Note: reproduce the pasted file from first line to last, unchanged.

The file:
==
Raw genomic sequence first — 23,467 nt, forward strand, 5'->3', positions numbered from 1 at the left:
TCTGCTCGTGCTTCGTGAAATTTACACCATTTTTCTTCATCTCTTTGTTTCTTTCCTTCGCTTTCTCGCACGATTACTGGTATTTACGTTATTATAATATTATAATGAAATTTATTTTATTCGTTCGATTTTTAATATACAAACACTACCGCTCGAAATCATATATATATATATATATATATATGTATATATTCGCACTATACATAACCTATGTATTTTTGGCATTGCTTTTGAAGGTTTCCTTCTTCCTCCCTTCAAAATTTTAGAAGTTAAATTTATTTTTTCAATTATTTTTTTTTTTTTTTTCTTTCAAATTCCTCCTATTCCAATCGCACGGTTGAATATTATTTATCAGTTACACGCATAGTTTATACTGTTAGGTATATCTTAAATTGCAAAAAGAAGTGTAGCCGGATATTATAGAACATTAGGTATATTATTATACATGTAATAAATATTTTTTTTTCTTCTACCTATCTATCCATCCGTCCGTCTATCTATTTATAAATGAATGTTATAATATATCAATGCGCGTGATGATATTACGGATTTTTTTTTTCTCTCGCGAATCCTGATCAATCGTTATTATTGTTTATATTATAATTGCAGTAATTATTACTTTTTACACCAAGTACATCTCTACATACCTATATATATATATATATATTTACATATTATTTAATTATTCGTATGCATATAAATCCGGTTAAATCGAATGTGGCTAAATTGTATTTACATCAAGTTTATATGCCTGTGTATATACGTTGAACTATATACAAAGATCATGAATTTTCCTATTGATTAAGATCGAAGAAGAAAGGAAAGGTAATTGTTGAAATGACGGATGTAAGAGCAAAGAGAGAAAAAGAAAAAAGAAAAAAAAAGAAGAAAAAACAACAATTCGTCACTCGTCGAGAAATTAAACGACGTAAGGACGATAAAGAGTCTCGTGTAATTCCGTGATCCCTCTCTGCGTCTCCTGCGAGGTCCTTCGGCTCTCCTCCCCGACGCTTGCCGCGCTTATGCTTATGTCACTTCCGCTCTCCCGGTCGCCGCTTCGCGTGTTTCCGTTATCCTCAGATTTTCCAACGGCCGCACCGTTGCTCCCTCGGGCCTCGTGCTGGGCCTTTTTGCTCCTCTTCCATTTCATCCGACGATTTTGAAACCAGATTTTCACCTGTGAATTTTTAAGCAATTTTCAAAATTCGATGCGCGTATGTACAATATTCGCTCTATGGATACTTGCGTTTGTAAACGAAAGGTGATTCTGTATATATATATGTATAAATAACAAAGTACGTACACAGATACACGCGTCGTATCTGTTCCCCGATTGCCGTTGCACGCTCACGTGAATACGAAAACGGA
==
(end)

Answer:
Raw genomic sequence first — 23,467 nt, forward strand, 5'->3', positions numbered from 1 at the left:
TCTGCTCGTGCTTCGTGAAATTTACACCATTTTTCTTCATCTCTTTGTTTCTTTCCTTCGCTTTCTCGCACGATTACTGGTATTTACGTTATTATAATATTATAATGAAATTTATTTTATTCGTTCGATTTTTAATATACAAACACTACCGCTCGAAATCATATATATATATATATATATATATGTATATATTCGCACTATACATAACCTATGTATTTTTGGCATTGCTTTTGAAGGTTTCCTTCTTCCTCCCTTCAAAATTTTAGAAGTTAAATTTATTTTTTCAATTATTTTTTTTTTTTTTTTCTTTCAAATTCCTCCTATTCCAATCGCACGGTTGAATATTATTTATCAGTTACACGCATAGTTTATACTGTTAGGTATATCTTAAATTGCAAAAAGAAGTGTAGCCGGATATTATAGAACATTAGGTATATTATTATACATGTAATAAATATTTTTTTTTCTTCTACCTATCTATCCATCCGTCCGTCTATCTATTTATAAATGAATGTTATAATATATCAATGCGCGTGATGATATTACGGATTTTTTTTTTCTCTCGCGAATCCTGATCAATCGTTATTATTGTTTATATTATAATTGCAGTAATTATTACTTTTTACACCAAGTACATCTCTACATACCTATATATATATATATATATTTACATATTATTTAATTATTCGTATGCATATAAATCCGGTTAAATCGAATGTGGCTAAATTGTATTTACATCAAGTTTATATGCCTGTGTATATACGTTGAACTATATACAAAGATCATGAATTTTCCTATTGATTAAGATCGAAGAAGAAAGGAAAGGTAATTGTTGAAATGACGGATGTAAGAGCAAAGAGAGAAAAAGAAAAAAGAAAAAAAAAGAAGAAAAAACAACAATTCGTCACTCGTCGAGAAATTAAACGACGTAAGGACGATAAAGAGTCTCGTGTAATTCCGTGATCCCTCTCTGCGTCTCCTGCGAGGTCCTTCGGCTCTCCTCCCCGACGCTTGCCGCGCTTATGCTTATGTCACTTCCGCTCTCCCGGTCGCCGCTTCGCGTGTTTCCGTTATCCTCAGATTTTCCAACGGCCGCACCGTTGCTCCCTCGGGCCTCGTGCTGGGCCTTTTTGCTCCTCTTCCATTTCATCCGACGATTTTGAAACCAGATTTTCACCTGTGAATTTTTAAGCAATTTTCAAAATTCGATGCGCGTATGTACAATATTCGCTCTATGGATACTTGCGTTTGTAAACGAAAGGTGATTCTGTATATATATATGTATAAATAACAAAGTACGTACACAGATACACGCGTCGTATCTGTTCCCCGATTGCCGTTGCACGCTCACGTGAATACGAAAACGGA